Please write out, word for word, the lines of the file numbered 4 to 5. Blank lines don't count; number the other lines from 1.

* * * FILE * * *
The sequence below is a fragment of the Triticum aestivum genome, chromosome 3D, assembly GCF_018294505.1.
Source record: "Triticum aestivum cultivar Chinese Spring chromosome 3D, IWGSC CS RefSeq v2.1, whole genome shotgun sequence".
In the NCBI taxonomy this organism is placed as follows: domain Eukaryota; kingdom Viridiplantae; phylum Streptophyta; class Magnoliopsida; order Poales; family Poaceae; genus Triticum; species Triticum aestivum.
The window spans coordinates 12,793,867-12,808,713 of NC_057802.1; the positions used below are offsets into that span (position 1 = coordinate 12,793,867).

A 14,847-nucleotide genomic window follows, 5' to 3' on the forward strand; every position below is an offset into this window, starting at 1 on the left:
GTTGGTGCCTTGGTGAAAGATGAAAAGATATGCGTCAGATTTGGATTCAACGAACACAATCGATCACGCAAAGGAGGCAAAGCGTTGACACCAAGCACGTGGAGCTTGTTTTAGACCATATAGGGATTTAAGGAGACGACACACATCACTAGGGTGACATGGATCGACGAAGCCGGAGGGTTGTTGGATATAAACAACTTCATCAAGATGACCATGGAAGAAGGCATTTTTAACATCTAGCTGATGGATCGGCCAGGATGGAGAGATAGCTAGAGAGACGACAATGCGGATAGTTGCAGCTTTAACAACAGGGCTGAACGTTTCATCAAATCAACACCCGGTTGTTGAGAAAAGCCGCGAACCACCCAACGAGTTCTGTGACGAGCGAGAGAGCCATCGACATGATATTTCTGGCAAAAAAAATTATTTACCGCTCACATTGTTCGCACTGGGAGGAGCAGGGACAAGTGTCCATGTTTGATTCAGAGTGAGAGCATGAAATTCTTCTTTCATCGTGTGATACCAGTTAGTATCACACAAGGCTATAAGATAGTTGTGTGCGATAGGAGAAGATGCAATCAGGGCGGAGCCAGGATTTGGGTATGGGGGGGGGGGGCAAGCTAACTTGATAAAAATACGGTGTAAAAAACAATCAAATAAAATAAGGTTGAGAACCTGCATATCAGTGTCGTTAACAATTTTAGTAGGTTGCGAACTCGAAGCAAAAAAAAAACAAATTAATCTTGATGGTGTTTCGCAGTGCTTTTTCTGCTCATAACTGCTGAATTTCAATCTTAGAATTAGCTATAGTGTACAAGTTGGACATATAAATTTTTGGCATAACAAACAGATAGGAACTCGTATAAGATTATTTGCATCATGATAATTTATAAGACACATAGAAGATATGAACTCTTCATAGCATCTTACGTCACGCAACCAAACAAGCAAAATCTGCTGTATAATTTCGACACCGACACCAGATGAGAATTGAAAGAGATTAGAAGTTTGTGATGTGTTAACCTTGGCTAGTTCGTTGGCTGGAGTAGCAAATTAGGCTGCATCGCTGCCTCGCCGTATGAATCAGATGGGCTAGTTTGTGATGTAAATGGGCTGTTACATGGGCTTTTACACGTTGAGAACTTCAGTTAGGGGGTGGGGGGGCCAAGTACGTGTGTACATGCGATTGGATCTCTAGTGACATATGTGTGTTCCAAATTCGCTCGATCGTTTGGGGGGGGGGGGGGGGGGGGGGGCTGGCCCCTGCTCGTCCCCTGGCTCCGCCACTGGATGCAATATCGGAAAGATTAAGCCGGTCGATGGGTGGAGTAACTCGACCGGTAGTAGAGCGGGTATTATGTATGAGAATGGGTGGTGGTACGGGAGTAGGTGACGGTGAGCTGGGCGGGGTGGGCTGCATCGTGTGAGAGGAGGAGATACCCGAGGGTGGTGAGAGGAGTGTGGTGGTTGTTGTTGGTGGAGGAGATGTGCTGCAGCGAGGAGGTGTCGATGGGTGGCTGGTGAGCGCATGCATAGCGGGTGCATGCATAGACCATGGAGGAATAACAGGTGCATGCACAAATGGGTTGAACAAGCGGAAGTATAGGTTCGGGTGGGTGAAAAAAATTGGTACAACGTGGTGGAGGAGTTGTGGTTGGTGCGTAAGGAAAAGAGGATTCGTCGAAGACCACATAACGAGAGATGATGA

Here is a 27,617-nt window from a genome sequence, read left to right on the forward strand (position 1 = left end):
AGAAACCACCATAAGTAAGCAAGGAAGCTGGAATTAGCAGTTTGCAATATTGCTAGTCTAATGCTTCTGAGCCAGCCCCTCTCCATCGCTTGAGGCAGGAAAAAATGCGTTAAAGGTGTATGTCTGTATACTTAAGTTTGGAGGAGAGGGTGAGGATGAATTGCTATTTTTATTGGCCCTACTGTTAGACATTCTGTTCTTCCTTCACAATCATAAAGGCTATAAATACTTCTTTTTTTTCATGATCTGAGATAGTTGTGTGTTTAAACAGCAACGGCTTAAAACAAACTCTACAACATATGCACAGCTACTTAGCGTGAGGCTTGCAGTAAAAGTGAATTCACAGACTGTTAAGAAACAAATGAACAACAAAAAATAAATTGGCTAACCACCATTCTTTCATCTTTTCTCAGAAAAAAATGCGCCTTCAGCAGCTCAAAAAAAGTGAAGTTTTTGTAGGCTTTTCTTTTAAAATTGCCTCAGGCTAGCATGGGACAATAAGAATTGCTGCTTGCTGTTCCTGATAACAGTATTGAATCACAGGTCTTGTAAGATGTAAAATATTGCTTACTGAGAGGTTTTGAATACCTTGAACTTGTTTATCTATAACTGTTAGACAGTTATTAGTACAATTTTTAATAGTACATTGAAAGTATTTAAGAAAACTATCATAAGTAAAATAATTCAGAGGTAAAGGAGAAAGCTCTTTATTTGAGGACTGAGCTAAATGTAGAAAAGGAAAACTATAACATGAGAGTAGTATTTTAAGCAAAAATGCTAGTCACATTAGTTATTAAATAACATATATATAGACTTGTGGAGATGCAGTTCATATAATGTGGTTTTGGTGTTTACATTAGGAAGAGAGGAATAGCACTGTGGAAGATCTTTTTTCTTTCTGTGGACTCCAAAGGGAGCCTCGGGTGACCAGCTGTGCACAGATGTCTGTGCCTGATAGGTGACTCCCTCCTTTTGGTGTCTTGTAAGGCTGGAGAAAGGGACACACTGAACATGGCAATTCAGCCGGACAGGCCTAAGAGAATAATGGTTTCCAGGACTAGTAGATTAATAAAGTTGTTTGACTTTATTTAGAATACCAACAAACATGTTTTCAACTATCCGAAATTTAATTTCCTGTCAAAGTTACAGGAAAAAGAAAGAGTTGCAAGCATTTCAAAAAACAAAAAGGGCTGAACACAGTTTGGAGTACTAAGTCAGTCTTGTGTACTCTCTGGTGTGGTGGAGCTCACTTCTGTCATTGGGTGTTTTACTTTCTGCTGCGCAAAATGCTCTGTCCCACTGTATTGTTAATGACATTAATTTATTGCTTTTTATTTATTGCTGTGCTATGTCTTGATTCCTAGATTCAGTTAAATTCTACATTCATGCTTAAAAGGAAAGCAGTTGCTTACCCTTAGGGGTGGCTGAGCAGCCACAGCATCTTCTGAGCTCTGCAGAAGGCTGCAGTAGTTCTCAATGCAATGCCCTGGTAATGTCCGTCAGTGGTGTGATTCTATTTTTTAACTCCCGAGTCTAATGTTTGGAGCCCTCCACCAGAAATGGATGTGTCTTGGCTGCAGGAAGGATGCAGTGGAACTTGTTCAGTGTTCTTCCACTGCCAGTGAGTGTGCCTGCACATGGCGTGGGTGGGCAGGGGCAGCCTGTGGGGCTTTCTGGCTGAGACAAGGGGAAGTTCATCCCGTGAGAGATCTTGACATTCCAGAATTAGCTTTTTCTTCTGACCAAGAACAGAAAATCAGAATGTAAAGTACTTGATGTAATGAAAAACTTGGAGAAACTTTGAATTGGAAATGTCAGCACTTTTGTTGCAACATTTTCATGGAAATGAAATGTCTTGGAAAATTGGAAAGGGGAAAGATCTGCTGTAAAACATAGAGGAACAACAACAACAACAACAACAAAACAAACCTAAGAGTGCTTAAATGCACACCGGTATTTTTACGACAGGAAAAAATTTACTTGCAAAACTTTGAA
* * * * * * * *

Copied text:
The window spans coordinates 12,793,867-12,808,713 of NC_057802.1; the positions used below are offsets into that span (position 1 = coordinate 12,793,867).

A 14,847-nucleotide genomic window follows, 5' to 3' on the forward strand; every position below is an offset into this window, starting at 1 on the left: